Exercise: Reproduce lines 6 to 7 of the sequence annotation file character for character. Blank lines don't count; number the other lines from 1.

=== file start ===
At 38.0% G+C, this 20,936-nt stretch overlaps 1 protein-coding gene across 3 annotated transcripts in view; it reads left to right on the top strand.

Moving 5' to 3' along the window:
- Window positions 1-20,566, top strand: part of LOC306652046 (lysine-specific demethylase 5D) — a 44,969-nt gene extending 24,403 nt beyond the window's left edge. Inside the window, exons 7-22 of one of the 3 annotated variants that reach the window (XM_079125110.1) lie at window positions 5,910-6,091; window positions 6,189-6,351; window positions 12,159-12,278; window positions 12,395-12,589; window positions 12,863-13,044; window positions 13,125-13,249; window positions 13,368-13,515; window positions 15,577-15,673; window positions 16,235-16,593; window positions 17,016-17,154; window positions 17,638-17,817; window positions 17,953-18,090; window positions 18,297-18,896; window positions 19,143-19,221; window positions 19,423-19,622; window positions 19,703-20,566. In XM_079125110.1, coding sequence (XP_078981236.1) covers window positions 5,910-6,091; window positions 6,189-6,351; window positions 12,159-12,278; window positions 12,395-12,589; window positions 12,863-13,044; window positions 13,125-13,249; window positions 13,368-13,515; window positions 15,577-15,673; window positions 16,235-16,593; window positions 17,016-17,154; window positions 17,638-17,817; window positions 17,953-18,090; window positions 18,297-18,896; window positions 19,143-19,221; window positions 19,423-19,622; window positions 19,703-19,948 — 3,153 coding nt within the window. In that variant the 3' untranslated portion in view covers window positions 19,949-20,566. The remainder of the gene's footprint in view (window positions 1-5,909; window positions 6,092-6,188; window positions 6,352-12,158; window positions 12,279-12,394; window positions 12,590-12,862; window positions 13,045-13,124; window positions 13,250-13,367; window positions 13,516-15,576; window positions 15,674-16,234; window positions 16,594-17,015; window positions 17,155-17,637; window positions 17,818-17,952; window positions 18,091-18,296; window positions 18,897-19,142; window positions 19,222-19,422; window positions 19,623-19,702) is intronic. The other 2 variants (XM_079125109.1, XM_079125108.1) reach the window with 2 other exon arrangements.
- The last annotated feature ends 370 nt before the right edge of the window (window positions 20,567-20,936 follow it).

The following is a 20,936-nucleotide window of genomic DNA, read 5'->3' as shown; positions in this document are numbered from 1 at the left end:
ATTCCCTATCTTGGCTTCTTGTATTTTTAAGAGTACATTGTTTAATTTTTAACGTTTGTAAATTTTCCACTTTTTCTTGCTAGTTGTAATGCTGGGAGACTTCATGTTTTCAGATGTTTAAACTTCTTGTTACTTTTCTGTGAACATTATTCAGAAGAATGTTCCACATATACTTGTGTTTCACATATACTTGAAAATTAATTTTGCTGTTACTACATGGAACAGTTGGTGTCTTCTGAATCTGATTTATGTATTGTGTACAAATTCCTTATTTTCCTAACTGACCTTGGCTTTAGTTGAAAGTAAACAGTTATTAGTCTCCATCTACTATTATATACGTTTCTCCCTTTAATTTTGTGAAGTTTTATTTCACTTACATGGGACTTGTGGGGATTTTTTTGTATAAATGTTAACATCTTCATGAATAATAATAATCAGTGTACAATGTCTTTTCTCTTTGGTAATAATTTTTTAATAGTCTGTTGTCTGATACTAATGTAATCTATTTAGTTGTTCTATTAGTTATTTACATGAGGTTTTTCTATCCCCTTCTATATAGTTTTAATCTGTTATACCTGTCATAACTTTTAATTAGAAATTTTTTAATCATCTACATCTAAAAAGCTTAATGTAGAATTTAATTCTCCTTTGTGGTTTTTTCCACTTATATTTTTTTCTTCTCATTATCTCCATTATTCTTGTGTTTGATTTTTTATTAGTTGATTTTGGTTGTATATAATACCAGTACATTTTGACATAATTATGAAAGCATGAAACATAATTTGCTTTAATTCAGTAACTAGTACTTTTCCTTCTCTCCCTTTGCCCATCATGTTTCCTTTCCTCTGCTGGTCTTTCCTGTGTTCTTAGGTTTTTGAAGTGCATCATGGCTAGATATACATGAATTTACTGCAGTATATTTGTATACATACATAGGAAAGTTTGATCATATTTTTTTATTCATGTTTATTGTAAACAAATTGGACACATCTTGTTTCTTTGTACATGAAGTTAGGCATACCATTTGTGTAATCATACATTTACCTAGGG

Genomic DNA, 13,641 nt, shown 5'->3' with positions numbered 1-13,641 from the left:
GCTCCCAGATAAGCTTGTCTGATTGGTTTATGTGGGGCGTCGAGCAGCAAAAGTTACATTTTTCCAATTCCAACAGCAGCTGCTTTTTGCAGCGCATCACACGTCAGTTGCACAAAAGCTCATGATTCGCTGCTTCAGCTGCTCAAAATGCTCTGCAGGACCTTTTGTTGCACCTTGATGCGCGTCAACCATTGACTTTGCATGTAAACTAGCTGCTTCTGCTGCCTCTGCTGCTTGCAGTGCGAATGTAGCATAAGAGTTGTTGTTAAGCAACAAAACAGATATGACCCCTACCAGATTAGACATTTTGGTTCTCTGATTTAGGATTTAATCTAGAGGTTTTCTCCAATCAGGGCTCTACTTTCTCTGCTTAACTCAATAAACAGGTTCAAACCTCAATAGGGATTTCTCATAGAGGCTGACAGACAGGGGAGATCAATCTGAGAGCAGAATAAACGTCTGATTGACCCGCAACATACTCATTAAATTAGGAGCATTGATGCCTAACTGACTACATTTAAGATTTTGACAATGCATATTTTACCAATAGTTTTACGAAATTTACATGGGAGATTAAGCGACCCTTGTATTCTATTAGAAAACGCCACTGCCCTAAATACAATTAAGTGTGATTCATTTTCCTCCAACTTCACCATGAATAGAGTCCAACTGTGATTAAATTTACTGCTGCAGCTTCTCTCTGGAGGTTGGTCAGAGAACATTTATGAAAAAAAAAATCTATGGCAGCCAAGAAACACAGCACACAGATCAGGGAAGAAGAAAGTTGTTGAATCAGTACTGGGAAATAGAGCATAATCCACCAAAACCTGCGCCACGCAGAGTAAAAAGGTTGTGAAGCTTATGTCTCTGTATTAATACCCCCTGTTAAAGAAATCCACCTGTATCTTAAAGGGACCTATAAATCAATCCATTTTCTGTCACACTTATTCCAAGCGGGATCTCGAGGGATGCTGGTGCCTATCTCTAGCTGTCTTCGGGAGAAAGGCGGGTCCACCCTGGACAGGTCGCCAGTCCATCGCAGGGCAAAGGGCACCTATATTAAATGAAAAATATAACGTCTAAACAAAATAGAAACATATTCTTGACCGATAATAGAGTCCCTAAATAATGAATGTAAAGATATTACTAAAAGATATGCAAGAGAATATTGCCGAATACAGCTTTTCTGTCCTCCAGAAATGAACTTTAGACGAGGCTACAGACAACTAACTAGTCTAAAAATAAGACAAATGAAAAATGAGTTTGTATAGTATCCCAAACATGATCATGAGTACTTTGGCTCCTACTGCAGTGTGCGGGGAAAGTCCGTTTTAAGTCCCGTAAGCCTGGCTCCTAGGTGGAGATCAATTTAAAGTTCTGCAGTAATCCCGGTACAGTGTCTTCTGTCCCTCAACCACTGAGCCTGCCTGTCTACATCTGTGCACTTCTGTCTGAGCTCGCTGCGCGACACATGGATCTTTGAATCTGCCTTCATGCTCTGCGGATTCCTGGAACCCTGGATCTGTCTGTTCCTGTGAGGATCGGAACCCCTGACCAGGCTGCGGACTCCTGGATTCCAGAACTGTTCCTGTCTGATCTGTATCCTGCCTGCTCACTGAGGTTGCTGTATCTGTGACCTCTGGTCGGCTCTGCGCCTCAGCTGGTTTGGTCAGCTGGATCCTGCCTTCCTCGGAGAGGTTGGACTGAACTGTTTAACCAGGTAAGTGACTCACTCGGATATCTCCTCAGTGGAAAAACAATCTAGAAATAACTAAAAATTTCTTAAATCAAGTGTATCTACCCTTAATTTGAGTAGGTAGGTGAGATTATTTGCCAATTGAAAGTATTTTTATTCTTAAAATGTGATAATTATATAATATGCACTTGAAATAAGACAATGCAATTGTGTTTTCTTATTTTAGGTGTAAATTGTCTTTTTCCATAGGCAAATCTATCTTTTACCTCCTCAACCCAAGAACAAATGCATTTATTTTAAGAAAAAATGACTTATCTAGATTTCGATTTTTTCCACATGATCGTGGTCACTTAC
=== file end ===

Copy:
ATTCCCTATCTTGGCTTCTTGTATTTTTAAGAGTACATTGTTTAATTTTTAACGTTTGTAAATTTTCCACTTTTTCTTGCTAGTTGTAATGCTGGGAGACTTCATGTTTTCAGATGTTTAAACTTCTTGTTACTTTTCTGTGAACATTATTCAGAAGAATGTTCCACATATACTTGTGTTTCACATATACTTGAAAATTAATTTTGCTGTTACTACATGGAACAGTTGGTGTCTTCTGAATCTGATTTATGTATTGTGTACAAATTCCTTATTTTCCTAACTGACCTTGGCTTTAGTTGAAAGTAAACAGTTATTAGTCTCCATCTACTATTATATACGTTTCTCCCTTTAATTTTGTGAAGTTTTATTTCACTTACATGGGACTTGTGGGGATTTTTTTGTATAAATGTTAACATCTTCATGAATAATAATAATCAGTGTACAATGTCTTTTCTCTTTGGTAATAATTTTTTAATAGTCTGTTGTCTGATACTAATGTAATCTATTTAGTTGTTCTATTAGTTATTTACATGAGGTTTTTCTATCCCCTTCTATATAGTTTTAATCTGTTATACCTGTCATAACTTTTAATTAGAAATTTTTTAATCATCTACATCTAAAAAGCTTAATGTAGAATTTAATTCTCCTTTGTGGTTTTTTCCACTTATATTTTTTTCTTCTCATTATCTCCATTATTCTTGTGTTTGATTTTTTATTAGTTGATTTTGGTTGTATATAATACCAGTACATTTTGACATAATTATGAAAGCATGAAACATAATTTGCTTTAATTCAGTAACTAGTACTTTTCCTTCTCTCCCTTTGCCCATCATGTTTCCTTTCCTCTGCTGGTCTTTCCTGTGTTCTTAGGTTTTTGAAGTGCATCATGGCTAGATATACATGAATTTACTGCAGTATATTTGTATACATACATAGGAAAGTTTGATCATATTTTTTTATTCATGTTTATTGTAAACAAATTGGACACATCTTGTTTCTTTGTACATGAAGTTAGGCATACCATTTGTGTAATCATACATTTACCTAGGG

Genomic DNA, 13,641 nt, shown 5'->3' with positions numbered 1-13,641 from the left: